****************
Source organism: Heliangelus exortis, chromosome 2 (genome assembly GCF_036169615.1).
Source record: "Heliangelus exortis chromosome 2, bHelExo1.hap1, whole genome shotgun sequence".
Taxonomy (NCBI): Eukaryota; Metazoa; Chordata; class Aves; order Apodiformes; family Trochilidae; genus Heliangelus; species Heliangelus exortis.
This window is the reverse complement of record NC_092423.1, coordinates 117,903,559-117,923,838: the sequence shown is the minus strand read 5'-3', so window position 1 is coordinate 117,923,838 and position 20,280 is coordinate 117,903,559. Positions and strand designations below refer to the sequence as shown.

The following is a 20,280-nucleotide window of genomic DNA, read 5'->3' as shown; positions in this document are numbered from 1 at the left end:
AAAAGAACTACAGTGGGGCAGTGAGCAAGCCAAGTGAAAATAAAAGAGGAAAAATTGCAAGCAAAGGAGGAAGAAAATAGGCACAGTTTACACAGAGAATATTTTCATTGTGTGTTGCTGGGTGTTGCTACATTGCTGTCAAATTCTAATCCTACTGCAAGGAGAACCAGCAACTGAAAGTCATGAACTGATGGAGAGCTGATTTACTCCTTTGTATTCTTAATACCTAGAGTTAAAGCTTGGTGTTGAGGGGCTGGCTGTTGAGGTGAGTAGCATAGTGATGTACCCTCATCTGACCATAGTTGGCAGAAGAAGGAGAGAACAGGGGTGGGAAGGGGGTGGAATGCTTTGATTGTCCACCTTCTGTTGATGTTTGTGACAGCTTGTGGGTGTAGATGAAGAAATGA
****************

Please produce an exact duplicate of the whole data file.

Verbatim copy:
Source organism: Heliangelus exortis, chromosome 2 (genome assembly GCF_036169615.1).
Source record: "Heliangelus exortis chromosome 2, bHelExo1.hap1, whole genome shotgun sequence".
Taxonomy (NCBI): Eukaryota; Metazoa; Chordata; class Aves; order Apodiformes; family Trochilidae; genus Heliangelus; species Heliangelus exortis.
This window is the reverse complement of record NC_092423.1, coordinates 117,903,559-117,923,838: the sequence shown is the minus strand read 5'-3', so window position 1 is coordinate 117,923,838 and position 20,280 is coordinate 117,903,559. Positions and strand designations below refer to the sequence as shown.

The following is a 20,280-nucleotide window of genomic DNA, read 5'->3' as shown; positions in this document are numbered from 1 at the left end:
AAAAGAACTACAGTGGGGCAGTGAGCAAGCCAAGTGAAAATAAAAGAGGAAAAATTGCAAGCAAAGGAGGAAGAAAATAGGCACAGTTTACACAGAGAATATTTTCATTGTGTGTTGCTGGGTGTTGCTACATTGCTGTCAAATTCTAATCCTACTGCAAGGAGAACCAGCAACTGAAAGTCATGAACTGATGGAGAGCTGATTTACTCCTTTGTATTCTTAATACCTAGAGTTAAAGCTTGGTGTTGAGGGGCTGGCTGTTGAGGTGAGTAGCATAGTGATGTACCCTCATCTGACCATAGTTGGCAGAAGAAGGAGAGAACAGGGGTGGGAAGGGGGTGGAATGCTTTGATTGTCCACCTTCTGTTGATGTTTGTGACAGCTTGTGGGTGTAGATGAAGAAATGA